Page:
by ALEXANDRA RETTER 

 

Winona Area Public Schools (WAPS) made progress but did not meet most of the goals outlined in its annual state accountability plan for 2020-2021. The pandemic impacted students’ learning experience last year, and WAPS has not met its goals for several years. The district did meet its goal regarding children being ready for school.

Minnesota requires all districts to have a World’s Best Workforce (WBWF) plan outlining what schools aim to teach students. The plan covers five areas: all children being ready for school, all third graders reading at grade level, closing the achievement gap among all students, all students being prepared for career and college and all students graduating from high school. Learning and Teaching Director Karla Winter will present the plan to the public and the School Board this Thursday. 

WAPS met one goal, made progress with two and is awaiting data to determine whether it met another. 

The one goal WAPS did meet centers on all children being ready for school. WAPS’ goal was for the percentage of kindergarten students meeting literacy benchmarks to increase from 45 percent in fall 2020 to 50 percent in 2021. In fall 2021, WAPS slightly exceeded their goal, with 53.3 percent of students meeting literacy benchmarks. “I think when you look at where we were and the experiences our students had last year, and the work we had to do, this is awesome,” Superintendent Annette Freiheit said.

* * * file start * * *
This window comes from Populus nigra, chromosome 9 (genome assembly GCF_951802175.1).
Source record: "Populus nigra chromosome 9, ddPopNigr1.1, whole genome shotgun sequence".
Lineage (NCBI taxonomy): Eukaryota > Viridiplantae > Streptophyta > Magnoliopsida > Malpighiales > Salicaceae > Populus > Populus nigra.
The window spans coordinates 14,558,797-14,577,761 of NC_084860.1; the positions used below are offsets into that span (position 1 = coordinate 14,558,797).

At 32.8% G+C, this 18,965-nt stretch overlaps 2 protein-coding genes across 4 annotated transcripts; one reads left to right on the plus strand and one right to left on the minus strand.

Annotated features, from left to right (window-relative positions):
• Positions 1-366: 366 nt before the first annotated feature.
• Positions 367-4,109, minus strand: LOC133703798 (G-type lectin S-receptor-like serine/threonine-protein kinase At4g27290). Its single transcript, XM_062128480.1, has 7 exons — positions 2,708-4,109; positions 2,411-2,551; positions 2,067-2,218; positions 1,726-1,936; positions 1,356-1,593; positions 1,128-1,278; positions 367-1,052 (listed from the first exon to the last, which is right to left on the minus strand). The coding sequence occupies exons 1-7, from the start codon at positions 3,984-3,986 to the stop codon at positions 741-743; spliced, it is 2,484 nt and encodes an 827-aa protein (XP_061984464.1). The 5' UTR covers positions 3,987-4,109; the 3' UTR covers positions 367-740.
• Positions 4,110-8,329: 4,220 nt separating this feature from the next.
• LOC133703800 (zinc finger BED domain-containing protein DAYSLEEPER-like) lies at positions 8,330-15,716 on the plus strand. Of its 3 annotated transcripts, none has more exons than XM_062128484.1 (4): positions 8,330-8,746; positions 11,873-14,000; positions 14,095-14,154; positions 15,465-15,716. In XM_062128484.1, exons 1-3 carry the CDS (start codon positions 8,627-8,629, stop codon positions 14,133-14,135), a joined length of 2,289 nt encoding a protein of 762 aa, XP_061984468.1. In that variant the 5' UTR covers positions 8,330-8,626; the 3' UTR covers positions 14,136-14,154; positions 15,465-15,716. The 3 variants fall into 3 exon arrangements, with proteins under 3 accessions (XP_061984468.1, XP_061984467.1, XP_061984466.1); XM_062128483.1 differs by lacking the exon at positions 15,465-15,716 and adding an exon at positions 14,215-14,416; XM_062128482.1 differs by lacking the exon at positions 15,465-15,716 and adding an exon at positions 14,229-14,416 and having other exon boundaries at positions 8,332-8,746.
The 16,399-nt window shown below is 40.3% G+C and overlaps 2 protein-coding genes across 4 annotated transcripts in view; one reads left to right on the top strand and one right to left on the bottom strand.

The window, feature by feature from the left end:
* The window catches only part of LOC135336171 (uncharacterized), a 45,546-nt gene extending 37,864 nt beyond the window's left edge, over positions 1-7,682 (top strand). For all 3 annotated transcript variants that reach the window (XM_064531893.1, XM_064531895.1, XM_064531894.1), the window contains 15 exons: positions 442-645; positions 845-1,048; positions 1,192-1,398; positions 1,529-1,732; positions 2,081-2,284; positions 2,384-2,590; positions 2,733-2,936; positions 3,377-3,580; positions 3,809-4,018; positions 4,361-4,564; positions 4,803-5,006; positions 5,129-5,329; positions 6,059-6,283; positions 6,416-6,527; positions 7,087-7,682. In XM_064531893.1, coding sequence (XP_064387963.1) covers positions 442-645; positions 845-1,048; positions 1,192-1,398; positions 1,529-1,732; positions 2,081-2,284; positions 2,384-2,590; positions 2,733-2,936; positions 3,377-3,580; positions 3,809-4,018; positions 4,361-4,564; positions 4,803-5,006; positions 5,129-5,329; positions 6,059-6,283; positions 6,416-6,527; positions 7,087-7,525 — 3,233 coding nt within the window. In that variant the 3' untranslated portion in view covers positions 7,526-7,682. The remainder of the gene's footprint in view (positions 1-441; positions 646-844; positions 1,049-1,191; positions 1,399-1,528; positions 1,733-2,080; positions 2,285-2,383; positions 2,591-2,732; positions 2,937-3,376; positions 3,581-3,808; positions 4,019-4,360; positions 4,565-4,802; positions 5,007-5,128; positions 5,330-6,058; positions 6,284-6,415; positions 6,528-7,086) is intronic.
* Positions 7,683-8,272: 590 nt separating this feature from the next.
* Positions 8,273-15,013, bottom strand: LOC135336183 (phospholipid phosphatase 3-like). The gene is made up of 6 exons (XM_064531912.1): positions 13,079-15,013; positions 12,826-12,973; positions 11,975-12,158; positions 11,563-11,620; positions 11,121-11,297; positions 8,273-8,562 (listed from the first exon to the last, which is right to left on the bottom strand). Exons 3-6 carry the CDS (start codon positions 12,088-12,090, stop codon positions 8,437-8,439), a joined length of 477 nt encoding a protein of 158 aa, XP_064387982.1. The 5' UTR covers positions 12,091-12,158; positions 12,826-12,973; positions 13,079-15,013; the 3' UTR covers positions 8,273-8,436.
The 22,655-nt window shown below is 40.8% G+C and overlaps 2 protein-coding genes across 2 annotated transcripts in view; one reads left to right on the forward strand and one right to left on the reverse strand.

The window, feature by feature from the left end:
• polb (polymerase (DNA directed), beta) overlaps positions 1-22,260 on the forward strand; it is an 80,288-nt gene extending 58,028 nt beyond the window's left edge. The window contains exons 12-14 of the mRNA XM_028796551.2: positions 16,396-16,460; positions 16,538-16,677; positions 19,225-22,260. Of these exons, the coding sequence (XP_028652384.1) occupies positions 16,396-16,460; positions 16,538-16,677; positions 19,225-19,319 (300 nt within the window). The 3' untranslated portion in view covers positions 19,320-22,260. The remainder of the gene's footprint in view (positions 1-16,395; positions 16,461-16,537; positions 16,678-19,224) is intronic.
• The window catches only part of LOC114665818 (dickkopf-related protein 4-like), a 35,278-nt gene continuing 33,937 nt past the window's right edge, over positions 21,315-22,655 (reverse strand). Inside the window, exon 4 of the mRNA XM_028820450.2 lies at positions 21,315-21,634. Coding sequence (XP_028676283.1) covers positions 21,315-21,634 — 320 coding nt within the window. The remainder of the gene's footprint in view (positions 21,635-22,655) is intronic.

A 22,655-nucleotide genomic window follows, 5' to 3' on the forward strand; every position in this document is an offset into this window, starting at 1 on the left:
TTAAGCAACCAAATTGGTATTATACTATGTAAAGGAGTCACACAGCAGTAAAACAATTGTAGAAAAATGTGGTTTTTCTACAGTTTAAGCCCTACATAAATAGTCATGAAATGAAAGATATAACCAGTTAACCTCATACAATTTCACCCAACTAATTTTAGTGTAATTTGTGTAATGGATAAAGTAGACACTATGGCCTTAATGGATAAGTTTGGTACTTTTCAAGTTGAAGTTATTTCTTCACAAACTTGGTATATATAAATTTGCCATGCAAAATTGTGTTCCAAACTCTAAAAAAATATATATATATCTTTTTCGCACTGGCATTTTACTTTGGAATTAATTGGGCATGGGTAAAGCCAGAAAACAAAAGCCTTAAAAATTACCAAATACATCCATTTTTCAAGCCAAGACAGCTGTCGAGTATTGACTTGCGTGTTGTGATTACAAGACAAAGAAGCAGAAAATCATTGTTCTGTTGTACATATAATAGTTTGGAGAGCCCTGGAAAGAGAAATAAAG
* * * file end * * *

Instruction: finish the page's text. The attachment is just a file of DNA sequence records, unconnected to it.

Winter said she was excited about meeting the goal and credited staff for their work. “I think we need to celebrate those goals we achieved,” she said.

A goal the district did not meet but made progress on is teaching all third graders to read at grade level. The district’s goal was to increase the percentage of third graders reading at grade level by 9 percent from 52 percent in fall 2020 to 61 percent in spring 2021. Ultimately, WAPS increased by 6.6 percent, from 49.6 percent in fall 2020 to 56.2 percent in spring 2021. Winter said the discrepancy in the percentage meeting benchmarks in fall 2020 was due to additional students being tested at a different time. 

“We had some growth,” Freiheit said. “That’s always our goal, to have that growth.” She said she was proud of teachers’ work in this area, in light of last year’s shifts between distance, hybrid and in-person learning. “I think they worked and were able to make some good progress,” she said. 

With the district’s goal tied to closing the achievement gaps between students of different races and classes, WAPS is awaiting data and does not know if it met its goal. The district shifted last year to a non-academic, multi-year goal of increasing the percentage of students of color and students who qualify for free or reduced meals taking honors or college-level classes at the high school. Previously, the goals in this area had been based on state standardized test scores and graduation rates. To date, data for 2021-2022 is not available, so it is not known if the percentages increased between last year and this year. Winter said the district has some preliminary data but wants to wait until receiving final data from the state to give a report on this goal. The district expects to receive the data from the state next spring, she said.   

Freiheit said the district needs to keep working on reducing the achievement gap. “We’re tackling those things,” she said.